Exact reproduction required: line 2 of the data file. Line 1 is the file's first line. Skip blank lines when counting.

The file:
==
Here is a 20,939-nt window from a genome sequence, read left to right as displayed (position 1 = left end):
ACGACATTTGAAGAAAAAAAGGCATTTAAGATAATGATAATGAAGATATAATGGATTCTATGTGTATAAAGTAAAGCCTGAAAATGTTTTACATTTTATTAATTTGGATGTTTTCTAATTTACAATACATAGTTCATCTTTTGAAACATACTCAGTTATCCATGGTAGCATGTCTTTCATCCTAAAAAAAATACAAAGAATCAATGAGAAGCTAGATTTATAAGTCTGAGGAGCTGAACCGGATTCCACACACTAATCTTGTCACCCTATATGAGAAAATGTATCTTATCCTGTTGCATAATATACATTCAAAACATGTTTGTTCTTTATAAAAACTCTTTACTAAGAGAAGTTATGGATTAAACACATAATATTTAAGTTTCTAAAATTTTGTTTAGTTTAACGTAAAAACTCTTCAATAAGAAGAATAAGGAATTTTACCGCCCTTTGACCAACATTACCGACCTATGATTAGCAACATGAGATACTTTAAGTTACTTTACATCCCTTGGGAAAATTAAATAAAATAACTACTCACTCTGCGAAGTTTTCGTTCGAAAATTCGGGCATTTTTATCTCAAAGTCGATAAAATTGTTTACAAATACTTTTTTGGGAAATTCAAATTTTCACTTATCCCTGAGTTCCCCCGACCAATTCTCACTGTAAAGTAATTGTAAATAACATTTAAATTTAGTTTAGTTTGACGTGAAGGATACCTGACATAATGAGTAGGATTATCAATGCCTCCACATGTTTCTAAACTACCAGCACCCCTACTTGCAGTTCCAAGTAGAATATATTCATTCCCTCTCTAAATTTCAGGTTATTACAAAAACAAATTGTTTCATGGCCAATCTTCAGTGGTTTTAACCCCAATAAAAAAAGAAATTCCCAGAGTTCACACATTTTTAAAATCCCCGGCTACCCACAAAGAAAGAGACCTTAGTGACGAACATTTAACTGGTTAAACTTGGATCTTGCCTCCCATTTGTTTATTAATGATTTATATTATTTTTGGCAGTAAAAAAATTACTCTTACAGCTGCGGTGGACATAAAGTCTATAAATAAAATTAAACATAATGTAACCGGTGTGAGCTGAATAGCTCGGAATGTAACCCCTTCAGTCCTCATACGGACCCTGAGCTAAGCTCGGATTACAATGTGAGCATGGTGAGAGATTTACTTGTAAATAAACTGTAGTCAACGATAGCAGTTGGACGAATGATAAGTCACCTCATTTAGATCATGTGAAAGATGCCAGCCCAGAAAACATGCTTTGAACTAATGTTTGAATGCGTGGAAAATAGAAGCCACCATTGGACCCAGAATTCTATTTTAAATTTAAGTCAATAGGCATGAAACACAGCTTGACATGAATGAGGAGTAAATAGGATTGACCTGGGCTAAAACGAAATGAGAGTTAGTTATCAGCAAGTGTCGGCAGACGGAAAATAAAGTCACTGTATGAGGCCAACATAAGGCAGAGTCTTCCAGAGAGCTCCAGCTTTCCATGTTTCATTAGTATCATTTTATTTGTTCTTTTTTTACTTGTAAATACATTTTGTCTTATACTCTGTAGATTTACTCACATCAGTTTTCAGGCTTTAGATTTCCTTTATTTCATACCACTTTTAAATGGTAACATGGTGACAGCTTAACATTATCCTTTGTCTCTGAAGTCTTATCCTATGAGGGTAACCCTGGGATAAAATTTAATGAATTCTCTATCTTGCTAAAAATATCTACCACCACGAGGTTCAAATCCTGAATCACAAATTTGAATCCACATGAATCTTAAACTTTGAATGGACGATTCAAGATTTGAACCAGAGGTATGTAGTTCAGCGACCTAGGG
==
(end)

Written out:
ACGACATTTGAAGAAAAAAAGGCATTTAAGATAATGATAATGAAGATATAATGGATTCTATGTGTATAAAGTAAAGCCTGAAAATGTTTTACATTTTATTAATTTGGATGTTTTCTAATTTACAATACATAGTTCATCTTTTGAAACATACTCAGTTATCCATGGTAGCATGTCTTTCATCCTAAAAAAAATACAAAGAATCAATGAGAAGCTAGATTTATAAGTCTGAGGAGCTGAACCGGATTCCACACACTAATCTTGTCACCCTATATGAGAAAATGTATCTTATCCTGTTGCATAATATACATTCAAAACATGTTTGTTCTTTATAAAAACTCTTTACTAAGAGAAGTTATGGATTAAACACATAATATTTAAGTTTCTAAAATTTTGTTTAGTTTAACGTAAAAACTCTTCAATAAGAAGAATAAGGAATTTTACCGCCCTTTGACCAACATTACCGACCTATGATTAGCAACATGAGATACTTTAAGTTACTTTACATCCCTTGGGAAAATTAAATAAAATAACTACTCACTCTGCGAAGTTTTCGTTCGAAAATTCGGGCATTTTTATCTCAAAGTCGATAAAATTGTTTACAAATACTTTTTTGGGAAATTCAAATTTTCACTTATCCCTGAGTTCCCCCGACCAATTCTCACTGTAAAGTAATTGTAAATAACATTTAAATTTAGTTTAGTTTGACGTGAAGGATACCTGACATAATGAGTAGGATTATCAATGCCTCCACATGTTTCTAAACTACCAGCACCCCTACTTGCAGTTCCAAGTAGAATATATTCATTCCCTCTCTAAATTTCAGGTTATTACAAAAACAAATTGTTTCATGGCCAATCTTCAGTGGTTTTAACCCCAATAAAAAAAGAAATTCCCAGAGTTCACACATTTTTAAAATCCCCGGCTACCCACAAAGAAAGAGACCTTAGTGACGAACATTTAACTGGTTAAACTTGGATCTTGCCTCCCATTTGTTTATTAATGATTTATATTATTTTTGGCAGTAAAAAAATTACTCTTACAGCTGCGGTGGACATAAAGTCTATAAATAAAATTAAACATAATGTAACCGGTGTGAGCTGAATAGCTCGGAATGTAACCCCTTCAGTCCTCATACGGACCCTGAGCTAAGCTCGGATTACAATGTGAGCATGGTGAGAGATTTACTTGTAAATAAACTGTAGTCAACGATAGCAGTTGGACGAATGATAAGTCACCTCATTTAGATCATGTGAAAGATGCCAGCCCAGAAAACATGCTTTGAACTAATGTTTGAATGCGTGGAAAATAGAAGCCACCATTGGACCCAGAATTCTATTTTAAATTTAAGTCAATAGGCATGAAACACAGCTTGACATGAATGAGGAGTAAATAGGATTGACCTGGGCTAAAACGAAATGAGAGTTAGTTATCAGCAAGTGTCGGCAGACGGAAAATAAAGTCACTGTATGAGGCCAACATAAGGCAGAGTCTTCCAGAGAGCTCCAGCTTTCCATGTTTCATTAGTATCATTTTATTTGTTCTTTTTTTACTTGTAAATACATTTTGTCTTATACTCTGTAGATTTACTCACATCAGTTTTCAGGCTTTAGATTTCCTTTATTTCATACCACTTTTAAATGGTAACATGGTGACAGCTTAACATTATCCTTTGTCTCTGAAGTCTTATCCTATGAGGGTAACCCTGGGATAAAATTTAATGAATTCTCTATCTTGCTAAAAATATCTACCACCACGAGGTTCAAATCCTGAATCACAAATTTGAATCCACATGAATCTTAAACTTTGAATGGACGATTCAAGATTTGAACCAGAGGTATGTAGTTCAGCGACCTAGGG